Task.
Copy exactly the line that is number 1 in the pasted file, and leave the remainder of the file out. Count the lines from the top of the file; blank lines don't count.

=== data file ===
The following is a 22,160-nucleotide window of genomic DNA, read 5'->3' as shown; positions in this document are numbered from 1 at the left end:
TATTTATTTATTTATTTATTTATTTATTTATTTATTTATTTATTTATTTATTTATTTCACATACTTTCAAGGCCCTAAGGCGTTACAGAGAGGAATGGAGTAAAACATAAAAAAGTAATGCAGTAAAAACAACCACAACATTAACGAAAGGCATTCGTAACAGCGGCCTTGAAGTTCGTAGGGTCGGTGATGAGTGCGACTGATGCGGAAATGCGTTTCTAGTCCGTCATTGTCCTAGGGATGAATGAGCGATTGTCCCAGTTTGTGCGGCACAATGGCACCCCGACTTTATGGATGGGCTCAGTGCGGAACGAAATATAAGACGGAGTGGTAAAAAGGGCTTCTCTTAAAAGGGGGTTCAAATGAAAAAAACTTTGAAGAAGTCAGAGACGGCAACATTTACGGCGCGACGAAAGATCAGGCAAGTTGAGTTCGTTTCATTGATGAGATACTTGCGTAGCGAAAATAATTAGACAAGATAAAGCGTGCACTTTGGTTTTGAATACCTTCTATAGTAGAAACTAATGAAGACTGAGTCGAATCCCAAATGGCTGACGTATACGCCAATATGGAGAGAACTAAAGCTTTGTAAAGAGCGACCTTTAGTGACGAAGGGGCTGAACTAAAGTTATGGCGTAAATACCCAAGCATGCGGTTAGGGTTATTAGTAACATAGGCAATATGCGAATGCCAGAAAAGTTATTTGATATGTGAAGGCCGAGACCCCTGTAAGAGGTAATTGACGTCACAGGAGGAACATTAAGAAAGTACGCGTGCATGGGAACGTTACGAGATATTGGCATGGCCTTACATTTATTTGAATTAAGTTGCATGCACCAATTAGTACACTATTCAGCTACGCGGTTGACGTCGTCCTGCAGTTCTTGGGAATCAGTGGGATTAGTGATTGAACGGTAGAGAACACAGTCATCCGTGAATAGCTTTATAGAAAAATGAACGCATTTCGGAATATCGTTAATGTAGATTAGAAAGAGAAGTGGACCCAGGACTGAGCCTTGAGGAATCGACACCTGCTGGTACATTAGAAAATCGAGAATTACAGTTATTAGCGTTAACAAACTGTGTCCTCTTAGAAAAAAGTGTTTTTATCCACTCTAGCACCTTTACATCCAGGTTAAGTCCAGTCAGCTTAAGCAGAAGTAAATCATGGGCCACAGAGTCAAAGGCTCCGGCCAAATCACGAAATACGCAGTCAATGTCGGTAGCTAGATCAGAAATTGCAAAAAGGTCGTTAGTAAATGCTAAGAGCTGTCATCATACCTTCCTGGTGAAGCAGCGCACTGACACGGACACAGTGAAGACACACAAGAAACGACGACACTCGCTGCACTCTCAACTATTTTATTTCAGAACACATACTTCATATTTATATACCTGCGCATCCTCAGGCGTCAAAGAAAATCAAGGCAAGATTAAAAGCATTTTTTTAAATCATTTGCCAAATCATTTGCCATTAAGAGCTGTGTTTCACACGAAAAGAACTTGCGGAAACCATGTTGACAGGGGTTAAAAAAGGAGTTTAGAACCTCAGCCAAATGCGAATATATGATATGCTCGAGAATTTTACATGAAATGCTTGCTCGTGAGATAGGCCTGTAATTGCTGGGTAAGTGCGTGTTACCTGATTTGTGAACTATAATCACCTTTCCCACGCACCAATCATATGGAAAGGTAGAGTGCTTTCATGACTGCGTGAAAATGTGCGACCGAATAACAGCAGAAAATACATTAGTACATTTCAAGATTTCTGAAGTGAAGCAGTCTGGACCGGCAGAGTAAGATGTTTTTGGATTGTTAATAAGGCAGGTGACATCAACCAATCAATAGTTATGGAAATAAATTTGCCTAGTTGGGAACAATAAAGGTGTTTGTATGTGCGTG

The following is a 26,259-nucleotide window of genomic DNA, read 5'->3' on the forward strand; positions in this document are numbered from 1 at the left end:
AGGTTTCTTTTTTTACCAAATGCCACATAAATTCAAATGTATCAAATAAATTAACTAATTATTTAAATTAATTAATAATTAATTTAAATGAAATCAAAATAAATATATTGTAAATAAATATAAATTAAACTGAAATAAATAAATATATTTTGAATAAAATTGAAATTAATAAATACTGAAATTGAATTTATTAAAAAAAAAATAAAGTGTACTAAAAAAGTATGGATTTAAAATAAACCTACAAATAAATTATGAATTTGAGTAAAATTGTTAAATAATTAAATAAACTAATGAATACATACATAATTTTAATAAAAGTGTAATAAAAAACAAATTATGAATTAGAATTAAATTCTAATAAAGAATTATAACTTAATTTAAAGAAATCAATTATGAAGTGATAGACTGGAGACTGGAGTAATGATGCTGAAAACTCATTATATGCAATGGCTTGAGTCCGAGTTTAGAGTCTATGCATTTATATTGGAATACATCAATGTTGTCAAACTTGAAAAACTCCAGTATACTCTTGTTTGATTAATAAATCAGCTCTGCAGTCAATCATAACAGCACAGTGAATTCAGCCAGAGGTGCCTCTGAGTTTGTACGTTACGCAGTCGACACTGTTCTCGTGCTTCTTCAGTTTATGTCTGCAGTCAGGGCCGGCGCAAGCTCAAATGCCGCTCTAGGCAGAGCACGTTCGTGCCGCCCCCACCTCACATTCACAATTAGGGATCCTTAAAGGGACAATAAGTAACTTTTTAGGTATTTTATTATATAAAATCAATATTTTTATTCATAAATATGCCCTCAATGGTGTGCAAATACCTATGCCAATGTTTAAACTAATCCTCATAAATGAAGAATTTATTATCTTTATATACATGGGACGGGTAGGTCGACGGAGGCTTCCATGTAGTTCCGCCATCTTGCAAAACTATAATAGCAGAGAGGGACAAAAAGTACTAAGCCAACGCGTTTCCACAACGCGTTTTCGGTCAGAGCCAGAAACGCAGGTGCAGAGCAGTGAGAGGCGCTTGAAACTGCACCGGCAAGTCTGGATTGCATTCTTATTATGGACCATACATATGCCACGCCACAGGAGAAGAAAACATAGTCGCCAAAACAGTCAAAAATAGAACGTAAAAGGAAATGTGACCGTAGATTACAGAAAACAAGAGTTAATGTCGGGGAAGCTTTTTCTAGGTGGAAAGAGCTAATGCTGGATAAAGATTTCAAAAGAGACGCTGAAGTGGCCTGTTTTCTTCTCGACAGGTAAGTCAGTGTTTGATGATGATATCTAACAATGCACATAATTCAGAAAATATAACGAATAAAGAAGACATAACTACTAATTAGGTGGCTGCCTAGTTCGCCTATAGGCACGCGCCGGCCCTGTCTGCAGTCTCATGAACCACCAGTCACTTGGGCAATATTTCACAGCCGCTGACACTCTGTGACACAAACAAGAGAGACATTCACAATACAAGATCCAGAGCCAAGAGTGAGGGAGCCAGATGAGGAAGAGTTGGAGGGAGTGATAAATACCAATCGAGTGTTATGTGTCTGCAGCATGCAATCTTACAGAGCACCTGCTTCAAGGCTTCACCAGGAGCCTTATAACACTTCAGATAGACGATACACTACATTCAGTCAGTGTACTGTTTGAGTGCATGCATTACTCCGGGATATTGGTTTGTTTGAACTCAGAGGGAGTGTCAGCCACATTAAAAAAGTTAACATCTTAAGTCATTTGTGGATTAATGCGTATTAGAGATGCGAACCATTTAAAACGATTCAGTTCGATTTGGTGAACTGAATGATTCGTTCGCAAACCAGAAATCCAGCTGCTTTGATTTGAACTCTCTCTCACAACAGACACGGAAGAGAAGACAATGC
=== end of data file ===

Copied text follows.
The following is a 22,160-nucleotide window of genomic DNA, read 5'->3' as shown; positions in this document are numbered from 1 at the left end: